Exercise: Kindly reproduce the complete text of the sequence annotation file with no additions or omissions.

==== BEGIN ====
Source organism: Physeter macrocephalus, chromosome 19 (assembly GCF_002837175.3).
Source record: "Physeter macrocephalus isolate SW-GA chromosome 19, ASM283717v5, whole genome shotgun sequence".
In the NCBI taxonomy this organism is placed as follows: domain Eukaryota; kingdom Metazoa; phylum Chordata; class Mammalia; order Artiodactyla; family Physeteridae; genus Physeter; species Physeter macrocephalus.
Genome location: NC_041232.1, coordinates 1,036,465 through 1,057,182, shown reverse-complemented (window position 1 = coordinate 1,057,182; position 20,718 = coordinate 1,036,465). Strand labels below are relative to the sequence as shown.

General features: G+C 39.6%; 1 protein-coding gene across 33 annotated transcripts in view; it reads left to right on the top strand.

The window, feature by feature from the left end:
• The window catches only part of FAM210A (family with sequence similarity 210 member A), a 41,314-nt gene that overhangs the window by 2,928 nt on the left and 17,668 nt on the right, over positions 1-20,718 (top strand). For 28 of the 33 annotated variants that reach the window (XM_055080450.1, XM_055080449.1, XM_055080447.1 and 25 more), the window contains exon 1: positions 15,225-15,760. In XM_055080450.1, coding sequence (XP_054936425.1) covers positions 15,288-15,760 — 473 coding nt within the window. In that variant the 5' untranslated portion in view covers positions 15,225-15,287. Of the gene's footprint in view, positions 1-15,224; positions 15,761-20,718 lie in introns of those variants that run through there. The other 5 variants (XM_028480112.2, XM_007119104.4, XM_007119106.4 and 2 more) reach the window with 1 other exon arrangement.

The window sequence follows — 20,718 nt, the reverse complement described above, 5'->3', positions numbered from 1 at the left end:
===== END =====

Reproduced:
Source organism: Physeter macrocephalus, chromosome 19 (assembly GCF_002837175.3).
Source record: "Physeter macrocephalus isolate SW-GA chromosome 19, ASM283717v5, whole genome shotgun sequence".
In the NCBI taxonomy this organism is placed as follows: domain Eukaryota; kingdom Metazoa; phylum Chordata; class Mammalia; order Artiodactyla; family Physeteridae; genus Physeter; species Physeter macrocephalus.
Genome location: NC_041232.1, coordinates 1,036,465 through 1,057,182, shown reverse-complemented (window position 1 = coordinate 1,057,182; position 20,718 = coordinate 1,036,465). Strand labels below are relative to the sequence as shown.

General features: G+C 39.6%; 1 protein-coding gene across 33 annotated transcripts in view; it reads left to right on the top strand.

The window, feature by feature from the left end:
• The window catches only part of FAM210A (family with sequence similarity 210 member A), a 41,314-nt gene that overhangs the window by 2,928 nt on the left and 17,668 nt on the right, over positions 1-20,718 (top strand). For 28 of the 33 annotated variants that reach the window (XM_055080450.1, XM_055080449.1, XM_055080447.1 and 25 more), the window contains exon 1: positions 15,225-15,760. In XM_055080450.1, coding sequence (XP_054936425.1) covers positions 15,288-15,760 — 473 coding nt within the window. In that variant the 5' untranslated portion in view covers positions 15,225-15,287. Of the gene's footprint in view, positions 1-15,224; positions 15,761-20,718 lie in introns of those variants that run through there. The other 5 variants (XM_028480112.2, XM_007119104.4, XM_007119106.4 and 2 more) reach the window with 1 other exon arrangement.

The window sequence follows — 20,718 nt, the reverse complement described above, 5'->3', positions numbered from 1 at the left end: